We are humbled and honored that you are interested in becoming a member of WINHEC’s accreditation family.
In support of Native peoples across the world, this accrediting process seeks to affirm and champion the sovereign right to an education that upholds indigneous language, knowledge, ways of knowing and being, practices, and other aspects of Native life.
You are joining an empowered group of Native stakeholders who are blessed to witness and celebrate the Indigenous education movement and we hope that this process will help you understand the intent and subsequent outcomes related to being accredited by an international body of Native peers.
So, how does this process work?
What are the “look-for’s” when a visiting committee is reviewing an Indigenous institution | organization | school | program (IOSP)?
How will WINHEC’s accreditation help a Native community regain control of education for its people?
What constitutes successful accomplishment of an IOSP’s goals and who has the right to determine what is defined as success?
Moreover, how will this process help improve the viability and effectiveness of a Native-serving IOSP?
These critical questions with the addition of a few more are at the heart of this dynamic, interactive accrediting approach and we help answer the multitude of questions that you might have about this accreditation.
We also hope we can help you understand the power and inherent responsibility of WINHEC and its accreditation process.
On behalf of the WINHEC organization, we thank you for joining the journey to reclaim and re-empower Native education.
Welcome to the WINHEC family
Dr. Ray Barnhardt
Dr. Keiki Kawaiʻaeʻa
Dr. Walter Kahumoku III
What is WINHEC Accreditation?
Accreditation performs a number of important functions including the validation of credibility on the part of the public being served and encouragement of efforts toward maximum educational effectiveness.
The accrediting process requires schools as well as other educational institutions and programs to examine their own goals, operations, and achievements in light of their native peoples’ philosophies and worldviews.
It also provides the expert critiques and suggestions of an external review team and the recommendations of the accrediting body.
Since the accreditation is reviewed periodically, institutions are encouraged toward continued self-study and improvement.
Accreditation of schools, educational institutions and specialized programs is granted by a number of national and regional organizations, each representing a lens through which to examine the quality and integrity of the IOSPs in question.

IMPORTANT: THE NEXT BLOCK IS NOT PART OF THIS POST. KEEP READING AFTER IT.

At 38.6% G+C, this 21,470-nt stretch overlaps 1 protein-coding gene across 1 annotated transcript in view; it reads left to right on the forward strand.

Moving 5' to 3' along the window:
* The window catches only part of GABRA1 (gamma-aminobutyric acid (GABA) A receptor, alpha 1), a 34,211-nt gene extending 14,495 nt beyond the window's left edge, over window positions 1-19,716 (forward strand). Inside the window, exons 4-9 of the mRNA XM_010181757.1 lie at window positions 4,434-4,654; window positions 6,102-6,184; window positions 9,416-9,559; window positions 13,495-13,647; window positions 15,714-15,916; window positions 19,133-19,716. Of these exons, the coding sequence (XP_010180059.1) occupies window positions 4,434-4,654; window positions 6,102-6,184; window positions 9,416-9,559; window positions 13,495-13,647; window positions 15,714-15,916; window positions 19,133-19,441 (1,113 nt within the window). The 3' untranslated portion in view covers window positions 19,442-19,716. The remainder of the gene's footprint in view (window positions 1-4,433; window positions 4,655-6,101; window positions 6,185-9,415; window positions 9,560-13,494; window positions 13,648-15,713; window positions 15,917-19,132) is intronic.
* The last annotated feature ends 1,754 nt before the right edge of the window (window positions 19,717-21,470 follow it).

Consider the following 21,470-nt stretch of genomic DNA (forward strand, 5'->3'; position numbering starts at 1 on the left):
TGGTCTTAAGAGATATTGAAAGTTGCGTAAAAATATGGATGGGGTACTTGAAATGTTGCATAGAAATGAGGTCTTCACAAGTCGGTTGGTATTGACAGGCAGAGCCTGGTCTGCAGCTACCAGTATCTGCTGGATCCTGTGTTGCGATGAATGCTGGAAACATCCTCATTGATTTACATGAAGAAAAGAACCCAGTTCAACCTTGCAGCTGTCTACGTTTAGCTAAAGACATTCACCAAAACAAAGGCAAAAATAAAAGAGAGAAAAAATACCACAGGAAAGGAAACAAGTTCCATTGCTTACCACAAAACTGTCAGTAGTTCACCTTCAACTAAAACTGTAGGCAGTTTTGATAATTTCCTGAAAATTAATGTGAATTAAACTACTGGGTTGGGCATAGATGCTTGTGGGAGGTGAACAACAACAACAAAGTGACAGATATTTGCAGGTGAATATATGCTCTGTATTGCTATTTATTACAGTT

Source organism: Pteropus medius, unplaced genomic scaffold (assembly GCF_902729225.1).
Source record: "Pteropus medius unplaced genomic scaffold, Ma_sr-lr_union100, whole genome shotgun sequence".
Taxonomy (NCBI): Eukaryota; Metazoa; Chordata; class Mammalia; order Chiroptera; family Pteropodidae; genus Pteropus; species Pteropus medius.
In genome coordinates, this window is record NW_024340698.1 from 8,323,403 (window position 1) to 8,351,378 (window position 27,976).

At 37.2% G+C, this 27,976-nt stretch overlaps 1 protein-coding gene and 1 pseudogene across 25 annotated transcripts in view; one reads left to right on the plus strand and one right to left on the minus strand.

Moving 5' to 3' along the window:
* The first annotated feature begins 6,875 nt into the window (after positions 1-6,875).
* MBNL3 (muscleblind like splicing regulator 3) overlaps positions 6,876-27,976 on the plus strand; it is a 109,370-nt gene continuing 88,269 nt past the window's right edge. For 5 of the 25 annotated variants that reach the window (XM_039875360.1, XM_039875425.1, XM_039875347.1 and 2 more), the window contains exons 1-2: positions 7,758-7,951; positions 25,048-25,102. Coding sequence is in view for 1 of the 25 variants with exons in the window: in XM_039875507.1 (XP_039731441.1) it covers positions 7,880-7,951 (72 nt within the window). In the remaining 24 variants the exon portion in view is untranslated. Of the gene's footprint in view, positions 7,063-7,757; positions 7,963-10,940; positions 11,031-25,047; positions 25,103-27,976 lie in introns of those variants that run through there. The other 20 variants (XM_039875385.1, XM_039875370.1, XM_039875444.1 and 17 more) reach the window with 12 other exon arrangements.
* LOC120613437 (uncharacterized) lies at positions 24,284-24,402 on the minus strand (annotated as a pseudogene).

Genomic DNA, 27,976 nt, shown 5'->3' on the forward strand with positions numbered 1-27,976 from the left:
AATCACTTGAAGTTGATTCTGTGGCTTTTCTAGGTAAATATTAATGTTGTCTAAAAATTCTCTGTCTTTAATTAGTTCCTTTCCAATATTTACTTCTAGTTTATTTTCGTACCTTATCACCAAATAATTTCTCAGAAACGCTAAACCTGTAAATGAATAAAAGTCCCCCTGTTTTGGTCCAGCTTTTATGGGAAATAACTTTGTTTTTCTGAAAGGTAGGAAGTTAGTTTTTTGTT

Though each of these organizations has its distinctive definitions of eligibility, criteria for accreditation, and operating procedures, most of them undertake accreditation as one means of assuring the public constituencies about the quality and integrity of the services rendered.
While the procedures of the various national and professional accrediting structures differ somewhat in detail, each is intended to fulfill the following purposes:
What differs between this process and others is that accreditation by the WINHEC Accreditation Authority means that an Indigenous-serving institution/school/program’s work:
Furthermore, accreditation by the WINHEC Accreditation Authority takes into account and supports the diversity which exists among Indigenous-serving IOSPs.
Quality is evaluated in terms of the purposes the institution seeks to accomplish.
Once deemed to have met the criteria established by the WINHEC Accreditation Authority, candidate institutions and programs become full voting members of the WINHEC Accreditation Authority Board with all the rights and privileges specified in the enclosed Guiding Principles.
WINHEC’s accrediting process is split into five (5) parts:
Although there are slight variations between these accreditation types, all accreditations follow the same general sequence.
The following illustrates the step-by-step processes and critical questions to be answered. Each of the accreditation types has an assigned Board of Accreditation (BOA) co-chair.
The co-chair will assign a liaison to work with you after the Letter of Intent is approved.